Gentrification, Displacement, and Neighborhood Revitalization

By J. John Palen; Bruce London | Go to book overview

CHAPTER TWO
The Ideology of Dense Neighborhood Redevelopment

IRVING L. ALLEN

In a few neighborhoods of many mature North American cities there is a clear resettlement, and sometimes a complete succession, by middle-class people "reclaiming" old city neighborhoods ( James 1977; London 1978). This phenomenon of "gentrification" or "reinvasion" (London Forthcoming) is occurring principally in larger, older cities, especially those with a still vital core, many white-collar workers, and long commuting distances to suburbs ( Lipton 1977).

This essay is a sociocultural interpretation of emergent ideology and utopian quest for community in the social movement of neighborhood reinvasion. The new settlers are the trend-setters, the tastemakers, and perhaps the harbingers of a wider social movement. They are formulating new definitions of the acceptability and desirability of dense "traditional" city living. I will argue that, for a minority of the participants, the movement represents a change in American community ideology toward the value of social diversity of ethnicity. Similar principles apply to emerging interests in pluralism with respect to other kinds of human variety, such as difference in class and status, age groups, sexual orientations, and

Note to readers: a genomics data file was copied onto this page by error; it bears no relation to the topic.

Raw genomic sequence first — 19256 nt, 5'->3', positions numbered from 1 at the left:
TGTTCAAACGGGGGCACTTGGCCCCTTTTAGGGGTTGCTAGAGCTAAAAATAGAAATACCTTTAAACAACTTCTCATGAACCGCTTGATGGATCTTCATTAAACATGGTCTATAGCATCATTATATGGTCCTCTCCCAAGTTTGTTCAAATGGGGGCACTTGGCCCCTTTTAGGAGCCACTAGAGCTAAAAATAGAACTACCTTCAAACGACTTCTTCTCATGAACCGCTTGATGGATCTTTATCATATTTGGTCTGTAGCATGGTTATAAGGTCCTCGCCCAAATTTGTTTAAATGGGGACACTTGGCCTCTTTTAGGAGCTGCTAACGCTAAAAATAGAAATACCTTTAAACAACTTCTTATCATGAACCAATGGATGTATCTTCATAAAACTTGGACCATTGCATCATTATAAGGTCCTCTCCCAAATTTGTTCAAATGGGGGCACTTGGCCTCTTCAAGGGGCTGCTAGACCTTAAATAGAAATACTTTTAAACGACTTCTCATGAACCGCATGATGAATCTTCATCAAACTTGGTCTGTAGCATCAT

____________________
Irving L. Allen is Professor of Sociology, the University of Connecticut, Storrs. Reprinted, with changes, from Urban Affairs Quarterly, Vol. 15 (June) 1980: 409-428, © 1980 Sage Publications, Beverly Hills/ London, with permission of the publisher.

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